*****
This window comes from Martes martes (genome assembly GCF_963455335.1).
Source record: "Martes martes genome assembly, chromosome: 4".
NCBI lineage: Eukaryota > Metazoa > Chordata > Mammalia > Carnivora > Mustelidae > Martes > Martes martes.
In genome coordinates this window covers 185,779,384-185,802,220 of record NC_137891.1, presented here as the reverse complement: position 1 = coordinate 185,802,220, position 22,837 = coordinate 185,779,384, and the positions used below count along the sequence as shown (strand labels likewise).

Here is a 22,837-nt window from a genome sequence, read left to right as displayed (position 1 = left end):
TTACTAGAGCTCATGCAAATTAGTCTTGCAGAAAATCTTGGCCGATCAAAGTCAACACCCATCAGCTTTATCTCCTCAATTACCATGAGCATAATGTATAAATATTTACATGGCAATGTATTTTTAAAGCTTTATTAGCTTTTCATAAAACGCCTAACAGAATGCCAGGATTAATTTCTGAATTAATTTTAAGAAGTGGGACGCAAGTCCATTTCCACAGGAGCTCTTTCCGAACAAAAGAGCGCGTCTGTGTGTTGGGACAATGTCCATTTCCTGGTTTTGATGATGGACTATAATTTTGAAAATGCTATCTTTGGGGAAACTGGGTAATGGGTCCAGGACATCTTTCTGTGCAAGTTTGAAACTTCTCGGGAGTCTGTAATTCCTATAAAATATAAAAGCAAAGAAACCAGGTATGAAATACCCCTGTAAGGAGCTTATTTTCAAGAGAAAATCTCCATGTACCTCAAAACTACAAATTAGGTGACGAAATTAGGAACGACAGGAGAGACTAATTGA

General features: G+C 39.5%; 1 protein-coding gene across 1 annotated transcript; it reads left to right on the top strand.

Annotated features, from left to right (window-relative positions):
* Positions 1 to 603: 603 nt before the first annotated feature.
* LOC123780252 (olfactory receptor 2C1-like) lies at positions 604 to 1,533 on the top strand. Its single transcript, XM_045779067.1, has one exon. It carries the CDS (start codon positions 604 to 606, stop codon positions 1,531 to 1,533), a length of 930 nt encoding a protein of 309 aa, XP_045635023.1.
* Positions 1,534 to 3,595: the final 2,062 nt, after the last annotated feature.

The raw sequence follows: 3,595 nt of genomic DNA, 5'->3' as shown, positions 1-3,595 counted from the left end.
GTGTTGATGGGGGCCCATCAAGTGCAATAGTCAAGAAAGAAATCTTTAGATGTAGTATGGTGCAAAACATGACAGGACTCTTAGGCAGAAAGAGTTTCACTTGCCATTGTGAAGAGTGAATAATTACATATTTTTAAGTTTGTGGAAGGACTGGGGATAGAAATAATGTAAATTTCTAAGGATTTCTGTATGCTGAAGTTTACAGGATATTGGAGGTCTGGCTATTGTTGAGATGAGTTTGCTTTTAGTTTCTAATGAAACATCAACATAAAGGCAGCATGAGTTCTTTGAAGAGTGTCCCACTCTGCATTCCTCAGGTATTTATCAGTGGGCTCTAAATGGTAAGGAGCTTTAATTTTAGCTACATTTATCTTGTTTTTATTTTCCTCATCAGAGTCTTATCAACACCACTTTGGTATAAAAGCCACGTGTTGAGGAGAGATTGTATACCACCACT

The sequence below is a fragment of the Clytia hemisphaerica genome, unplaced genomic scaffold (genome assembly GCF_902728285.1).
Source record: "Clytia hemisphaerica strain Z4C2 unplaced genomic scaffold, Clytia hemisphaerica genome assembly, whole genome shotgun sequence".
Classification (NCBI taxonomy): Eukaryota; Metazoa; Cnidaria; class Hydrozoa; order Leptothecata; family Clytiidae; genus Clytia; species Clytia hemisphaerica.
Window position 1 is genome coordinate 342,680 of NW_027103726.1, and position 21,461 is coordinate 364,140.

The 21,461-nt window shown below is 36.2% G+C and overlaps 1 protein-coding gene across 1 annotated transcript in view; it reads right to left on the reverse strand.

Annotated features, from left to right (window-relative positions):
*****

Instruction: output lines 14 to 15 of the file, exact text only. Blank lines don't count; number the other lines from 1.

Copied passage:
The sequence below is a fragment of the Clytia hemisphaerica genome, unplaced genomic scaffold (genome assembly GCF_902728285.1).
Source record: "Clytia hemisphaerica strain Z4C2 unplaced genomic scaffold, Clytia hemisphaerica genome assembly, whole genome shotgun sequence".